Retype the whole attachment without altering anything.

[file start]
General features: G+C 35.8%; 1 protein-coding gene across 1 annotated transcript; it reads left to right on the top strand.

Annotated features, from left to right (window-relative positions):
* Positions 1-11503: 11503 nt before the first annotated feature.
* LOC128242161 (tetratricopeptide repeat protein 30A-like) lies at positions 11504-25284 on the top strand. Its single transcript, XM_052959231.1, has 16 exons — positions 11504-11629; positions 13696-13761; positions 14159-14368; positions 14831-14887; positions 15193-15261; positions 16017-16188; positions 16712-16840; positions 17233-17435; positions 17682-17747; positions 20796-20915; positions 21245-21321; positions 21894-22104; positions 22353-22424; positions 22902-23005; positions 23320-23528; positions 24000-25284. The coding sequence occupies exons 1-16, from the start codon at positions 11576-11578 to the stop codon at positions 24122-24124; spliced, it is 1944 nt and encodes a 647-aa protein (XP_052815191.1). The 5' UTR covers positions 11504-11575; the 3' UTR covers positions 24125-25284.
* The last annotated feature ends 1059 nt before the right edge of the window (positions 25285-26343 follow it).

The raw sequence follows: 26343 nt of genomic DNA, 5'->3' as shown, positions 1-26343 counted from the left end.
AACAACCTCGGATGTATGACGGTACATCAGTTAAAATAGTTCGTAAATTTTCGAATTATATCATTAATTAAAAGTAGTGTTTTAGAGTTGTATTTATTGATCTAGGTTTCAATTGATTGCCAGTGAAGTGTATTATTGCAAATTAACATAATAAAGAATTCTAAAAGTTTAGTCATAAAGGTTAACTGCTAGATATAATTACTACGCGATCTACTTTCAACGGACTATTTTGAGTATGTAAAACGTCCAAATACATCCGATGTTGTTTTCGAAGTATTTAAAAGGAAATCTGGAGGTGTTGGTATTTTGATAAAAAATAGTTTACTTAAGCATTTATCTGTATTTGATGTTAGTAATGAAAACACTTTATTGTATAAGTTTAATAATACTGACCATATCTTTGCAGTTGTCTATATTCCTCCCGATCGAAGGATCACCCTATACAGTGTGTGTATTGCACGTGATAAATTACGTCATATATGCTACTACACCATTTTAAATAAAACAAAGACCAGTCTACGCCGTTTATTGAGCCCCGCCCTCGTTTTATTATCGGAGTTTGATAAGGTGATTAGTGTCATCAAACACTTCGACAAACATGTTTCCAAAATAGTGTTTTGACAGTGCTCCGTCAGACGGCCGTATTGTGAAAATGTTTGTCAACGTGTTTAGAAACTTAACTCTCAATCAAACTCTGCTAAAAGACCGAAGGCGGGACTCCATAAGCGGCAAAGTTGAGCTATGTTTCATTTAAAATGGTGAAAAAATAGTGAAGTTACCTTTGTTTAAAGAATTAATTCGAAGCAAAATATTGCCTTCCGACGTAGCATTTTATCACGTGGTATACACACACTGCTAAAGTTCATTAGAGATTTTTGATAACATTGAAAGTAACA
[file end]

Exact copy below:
General features: G+C 35.8%; 1 protein-coding gene across 1 annotated transcript; it reads left to right on the top strand.

Annotated features, from left to right (window-relative positions):
* Positions 1-11503: 11503 nt before the first annotated feature.
* LOC128242161 (tetratricopeptide repeat protein 30A-like) lies at positions 11504-25284 on the top strand. Its single transcript, XM_052959231.1, has 16 exons — positions 11504-11629; positions 13696-13761; positions 14159-14368; positions 14831-14887; positions 15193-15261; positions 16017-16188; positions 16712-16840; positions 17233-17435; positions 17682-17747; positions 20796-20915; positions 21245-21321; positions 21894-22104; positions 22353-22424; positions 22902-23005; positions 23320-23528; positions 24000-25284. The coding sequence occupies exons 1-16, from the start codon at positions 11576-11578 to the stop codon at positions 24122-24124; spliced, it is 1944 nt and encodes a 647-aa protein (XP_052815191.1). The 5' UTR covers positions 11504-11575; the 3' UTR covers positions 24125-25284.
* The last annotated feature ends 1059 nt before the right edge of the window (positions 25285-26343 follow it).

The raw sequence follows: 26343 nt of genomic DNA, 5'->3' as shown, positions 1-26343 counted from the left end.
AACAACCTCGGATGTATGACGGTACATCAGTTAAAATAGTTCGTAAATTTTCGAATTATATCATTAATTAAAAGTAGTGTTTTAGAGTTGTATTTATTGATCTAGGTTTCAATTGATTGCCAGTGAAGTGTATTATTGCAAATTAACATAATAAAGAATTCTAAAAGTTTAGTCATAAAGGTTAACTGCTAGATATAATTACTACGCGATCTACTTTCAACGGACTATTTTGAGTATGTAAAACGTCCAAATACATCCGATGTTGTTTTCGAAGTATTTAAAAGGAAATCTGGAGGTGTTGGTATTTTGATAAAAAATAGTTTACTTAAGCATTTATCTGTATTTGATGTTAGTAATGAAAACACTTTATTGTATAAGTTTAATAATACTGACCATATCTTTGCAGTTGTCTATATTCCTCCCGATCGAAGGATCACCCTATACAGTGTGTGTATTGCACGTGATAAATTACGTCATATATGCTACTACACCATTTTAAATAAAACAAAGACCAGTCTACGCCGTTTATTGAGCCCCGCCCTCGTTTTATTATCGGAGTTTGATAAGGTGATTAGTGTCATCAAACACTTCGACAAACATGTTTCCAAAATAGTGTTTTGACAGTGCTCCGTCAGACGGCCGTATTGTGAAAATGTTTGTCAACGTGTTTAGAAACTTAACTCTCAATCAAACTCTGCTAAAAGACCGAAGGCGGGACTCCATAAGCGGCAAAGTTGAGCTATGTTTCATTTAAAATGGTGAAAAAATAGTGAAGTTACCTTTGTTTAAAGAATTAATTCGAAGCAAAATATTGCCTTCCGACGTAGCATTTTATCACGTGGTATACACACACTGCTAAAGTTCATTAGAGATTTTTGATAACATTGAAAGTAACA